October 30, 1912. At the turn of the 20th century, public health professionals were still struggling to incorporate the precepts of the germ theory into all of their protocols. The general population was even further behind and, in many cases, resisted the momentum for change. One popular custom during this period was the use of a single cup or dipper for a pail of water or water cooler aboard trains—the common cup. Disease transmission as a result of using a common cup in public places was a serious problem far longer than imaginable. In 1902, the MIT professor and noted author William T. Sedgwick recognized the danger of the common drinking cup, cautioned against its use and noted that the public was not concerned, possibly due to the familiarity of its use.
“It not infrequently happens that the same persons who complain loudly and rightly enough, perhaps, of dirty streets, and are quick to blame public officials for their laxity in this respect will, nevertheless, at fountains, in railway trains or in theatres, apply their own lips to public drinking-cups which a few minutes before have been touched by the lips of strangers, possibly suffering from infectious diseases, such as tuberculosis or diphtheria.” (Sedgwick 1902)
Ten years later, the further spread of sanitary knowledge did not solve the continuing problem with the common cup. By 1912, the germ theory of disease was well established. Transmission of disease from one person to another was well understood. Isolation and quarantine were routinely practiced for those diseases transmitted from person to person. All the tools were in place to eliminate the problem of the common cup as a disease vector.
Apparently not. In a report from the New Jersey State Board of Health, it was noted that a state law prohibiting the use of a common cup aboard trains and boats had been passed prior to 1912. However, there was significant opposition to the law, because the operators of the trains and boats were not providing individual drinking cups (because they did not have to) and the public was unaware that they had to bring their own cups. The law had been attacked because no evidence had been presented proving disease transmission by the common cup and the regulation banning the common cup was an interference with individual rights—presumably New Jersey was interfering with the right of people to get sick. The following passage from the New Jersey report needs no explanation.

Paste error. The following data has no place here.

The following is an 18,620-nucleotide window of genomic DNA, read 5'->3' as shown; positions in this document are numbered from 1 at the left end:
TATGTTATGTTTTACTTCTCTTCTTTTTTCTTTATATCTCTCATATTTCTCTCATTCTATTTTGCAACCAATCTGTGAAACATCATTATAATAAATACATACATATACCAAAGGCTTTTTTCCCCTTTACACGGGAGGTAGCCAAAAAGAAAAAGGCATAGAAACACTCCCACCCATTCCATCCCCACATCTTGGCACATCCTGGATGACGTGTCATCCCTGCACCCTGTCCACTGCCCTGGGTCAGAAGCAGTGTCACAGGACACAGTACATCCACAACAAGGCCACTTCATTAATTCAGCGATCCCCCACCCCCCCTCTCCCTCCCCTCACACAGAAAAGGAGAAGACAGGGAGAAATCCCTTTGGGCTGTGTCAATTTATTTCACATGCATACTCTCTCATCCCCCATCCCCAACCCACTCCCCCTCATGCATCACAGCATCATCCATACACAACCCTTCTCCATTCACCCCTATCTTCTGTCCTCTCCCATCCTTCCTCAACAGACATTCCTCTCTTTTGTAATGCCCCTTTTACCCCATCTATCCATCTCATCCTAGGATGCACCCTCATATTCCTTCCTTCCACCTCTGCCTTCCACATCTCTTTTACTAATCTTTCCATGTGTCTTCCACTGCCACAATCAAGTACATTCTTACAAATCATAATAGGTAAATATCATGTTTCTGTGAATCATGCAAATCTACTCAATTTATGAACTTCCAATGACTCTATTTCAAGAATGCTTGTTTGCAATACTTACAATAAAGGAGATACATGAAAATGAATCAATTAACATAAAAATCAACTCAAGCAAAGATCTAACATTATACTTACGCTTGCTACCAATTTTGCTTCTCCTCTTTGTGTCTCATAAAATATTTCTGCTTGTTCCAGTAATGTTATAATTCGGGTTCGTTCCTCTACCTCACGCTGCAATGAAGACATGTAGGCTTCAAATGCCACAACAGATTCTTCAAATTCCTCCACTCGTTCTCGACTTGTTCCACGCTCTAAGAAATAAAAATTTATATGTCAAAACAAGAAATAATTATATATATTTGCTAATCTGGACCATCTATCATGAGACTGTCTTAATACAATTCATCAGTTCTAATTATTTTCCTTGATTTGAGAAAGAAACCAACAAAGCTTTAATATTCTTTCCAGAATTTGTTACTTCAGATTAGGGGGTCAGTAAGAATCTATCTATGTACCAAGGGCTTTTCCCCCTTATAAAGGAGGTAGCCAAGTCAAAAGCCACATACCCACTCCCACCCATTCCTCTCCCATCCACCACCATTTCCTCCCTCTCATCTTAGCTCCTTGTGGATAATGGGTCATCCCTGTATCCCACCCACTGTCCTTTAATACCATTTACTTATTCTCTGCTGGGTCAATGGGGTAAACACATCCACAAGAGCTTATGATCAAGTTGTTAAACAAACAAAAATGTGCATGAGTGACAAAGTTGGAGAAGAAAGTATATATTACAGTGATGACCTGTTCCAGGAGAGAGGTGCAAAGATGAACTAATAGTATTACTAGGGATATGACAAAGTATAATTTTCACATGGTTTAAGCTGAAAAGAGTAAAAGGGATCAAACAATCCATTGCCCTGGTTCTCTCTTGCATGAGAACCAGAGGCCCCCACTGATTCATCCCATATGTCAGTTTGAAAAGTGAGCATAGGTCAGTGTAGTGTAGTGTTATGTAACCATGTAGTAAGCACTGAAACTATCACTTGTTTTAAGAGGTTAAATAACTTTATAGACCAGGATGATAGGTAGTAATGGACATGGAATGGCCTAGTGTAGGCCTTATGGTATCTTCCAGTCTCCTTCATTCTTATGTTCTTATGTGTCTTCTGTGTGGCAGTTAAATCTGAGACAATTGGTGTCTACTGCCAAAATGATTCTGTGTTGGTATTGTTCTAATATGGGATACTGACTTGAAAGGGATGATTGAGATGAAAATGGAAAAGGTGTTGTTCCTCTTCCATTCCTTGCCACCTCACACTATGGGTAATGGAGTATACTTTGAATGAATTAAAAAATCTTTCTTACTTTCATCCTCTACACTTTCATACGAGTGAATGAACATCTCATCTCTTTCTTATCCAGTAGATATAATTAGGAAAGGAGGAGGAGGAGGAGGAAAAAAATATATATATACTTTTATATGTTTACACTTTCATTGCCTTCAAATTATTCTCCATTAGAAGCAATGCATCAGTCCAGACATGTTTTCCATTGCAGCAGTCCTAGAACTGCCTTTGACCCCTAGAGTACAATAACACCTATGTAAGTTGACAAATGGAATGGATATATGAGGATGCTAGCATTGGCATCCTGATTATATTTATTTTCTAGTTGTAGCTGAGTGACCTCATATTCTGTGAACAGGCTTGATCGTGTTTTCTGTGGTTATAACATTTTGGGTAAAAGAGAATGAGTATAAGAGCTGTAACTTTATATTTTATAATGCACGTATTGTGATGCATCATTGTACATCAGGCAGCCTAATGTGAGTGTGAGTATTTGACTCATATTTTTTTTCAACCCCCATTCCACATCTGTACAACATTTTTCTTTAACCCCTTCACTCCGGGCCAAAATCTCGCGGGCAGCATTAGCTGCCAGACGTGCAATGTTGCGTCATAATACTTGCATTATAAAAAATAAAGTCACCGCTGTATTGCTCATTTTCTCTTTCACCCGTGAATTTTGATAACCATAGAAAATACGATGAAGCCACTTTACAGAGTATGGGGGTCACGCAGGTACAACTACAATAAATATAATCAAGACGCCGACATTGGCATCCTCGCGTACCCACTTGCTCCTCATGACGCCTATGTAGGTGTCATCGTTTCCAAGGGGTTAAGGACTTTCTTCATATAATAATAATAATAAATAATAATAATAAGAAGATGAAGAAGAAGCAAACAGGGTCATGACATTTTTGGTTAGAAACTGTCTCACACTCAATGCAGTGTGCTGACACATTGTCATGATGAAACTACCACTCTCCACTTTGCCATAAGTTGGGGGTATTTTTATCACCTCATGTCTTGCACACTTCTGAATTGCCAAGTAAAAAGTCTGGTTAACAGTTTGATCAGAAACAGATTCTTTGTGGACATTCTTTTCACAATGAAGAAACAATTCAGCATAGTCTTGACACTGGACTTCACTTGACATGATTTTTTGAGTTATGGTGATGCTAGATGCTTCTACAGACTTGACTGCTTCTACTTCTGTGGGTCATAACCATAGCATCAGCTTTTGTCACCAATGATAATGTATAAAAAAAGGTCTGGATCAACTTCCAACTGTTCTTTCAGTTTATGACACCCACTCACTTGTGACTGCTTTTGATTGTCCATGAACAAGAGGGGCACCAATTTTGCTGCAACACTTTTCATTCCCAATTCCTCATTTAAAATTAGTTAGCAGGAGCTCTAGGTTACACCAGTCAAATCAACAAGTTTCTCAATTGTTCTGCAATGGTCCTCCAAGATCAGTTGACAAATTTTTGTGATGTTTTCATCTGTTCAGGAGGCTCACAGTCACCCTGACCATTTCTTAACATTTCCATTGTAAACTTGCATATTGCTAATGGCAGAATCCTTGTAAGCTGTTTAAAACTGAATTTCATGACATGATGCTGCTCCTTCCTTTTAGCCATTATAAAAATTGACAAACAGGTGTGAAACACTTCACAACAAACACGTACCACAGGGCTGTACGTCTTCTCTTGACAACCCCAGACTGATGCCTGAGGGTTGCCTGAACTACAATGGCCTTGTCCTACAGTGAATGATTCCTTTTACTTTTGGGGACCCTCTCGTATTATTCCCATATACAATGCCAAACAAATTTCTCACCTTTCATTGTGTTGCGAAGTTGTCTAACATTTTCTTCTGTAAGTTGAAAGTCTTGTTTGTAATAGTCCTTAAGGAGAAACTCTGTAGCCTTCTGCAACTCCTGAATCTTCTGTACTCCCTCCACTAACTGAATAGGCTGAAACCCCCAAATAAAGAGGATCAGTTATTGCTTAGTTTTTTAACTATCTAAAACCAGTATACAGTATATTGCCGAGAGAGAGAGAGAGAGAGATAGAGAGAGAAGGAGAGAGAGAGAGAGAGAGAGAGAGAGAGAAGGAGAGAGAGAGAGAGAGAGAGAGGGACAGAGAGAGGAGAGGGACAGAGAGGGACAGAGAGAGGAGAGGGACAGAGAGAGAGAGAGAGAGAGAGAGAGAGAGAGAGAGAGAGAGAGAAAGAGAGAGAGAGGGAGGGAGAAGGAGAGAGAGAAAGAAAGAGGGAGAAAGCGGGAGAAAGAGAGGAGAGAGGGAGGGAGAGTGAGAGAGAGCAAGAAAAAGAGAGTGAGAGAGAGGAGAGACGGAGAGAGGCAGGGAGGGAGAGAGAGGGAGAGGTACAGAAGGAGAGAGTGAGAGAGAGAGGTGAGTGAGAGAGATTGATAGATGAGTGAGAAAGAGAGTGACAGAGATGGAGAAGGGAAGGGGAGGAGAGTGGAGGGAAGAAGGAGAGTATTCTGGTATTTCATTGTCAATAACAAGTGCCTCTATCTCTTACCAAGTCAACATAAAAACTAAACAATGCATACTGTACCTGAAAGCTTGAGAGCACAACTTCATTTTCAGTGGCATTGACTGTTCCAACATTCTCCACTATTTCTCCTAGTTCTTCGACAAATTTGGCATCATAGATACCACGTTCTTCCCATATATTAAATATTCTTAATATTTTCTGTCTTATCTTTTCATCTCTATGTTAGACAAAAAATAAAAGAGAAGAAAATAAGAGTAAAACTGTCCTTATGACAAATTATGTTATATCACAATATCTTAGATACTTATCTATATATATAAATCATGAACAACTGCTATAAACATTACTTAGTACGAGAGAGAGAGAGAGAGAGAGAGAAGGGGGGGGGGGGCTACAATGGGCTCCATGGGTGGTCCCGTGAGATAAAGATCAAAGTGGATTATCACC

“One of the representatives of this Board [New Jersey State Health Board] while traveling on a railroad train noted that a family of children [was] afflicted with whooping-cough. As the children had spasmodic attacks, after each attack had passed they would go to the water cooler and take a drink from the glass which was used in common by all the passengers. After this had been repeated several times the inspector took occasion to go to the cooler, and holding the glass to the light found that it was smeared with the infected mucous from the mouths of these children.” (Board of Health, 1913)
Voices representing the railroad company interests added to this bizarre conversation in 1912.
“In 1912, an editorial in Railway and Locomotive Engineering lamented the passing of what it saw as a humane and democratic custom, complaining, ‘The cranks whose senseless agitation has eliminated the public drinking cup, even in the Pullman cars, have inflicted much discomfort upon ordinary people and have largely increased the business of saloon keepers.’” (Tomes 1998)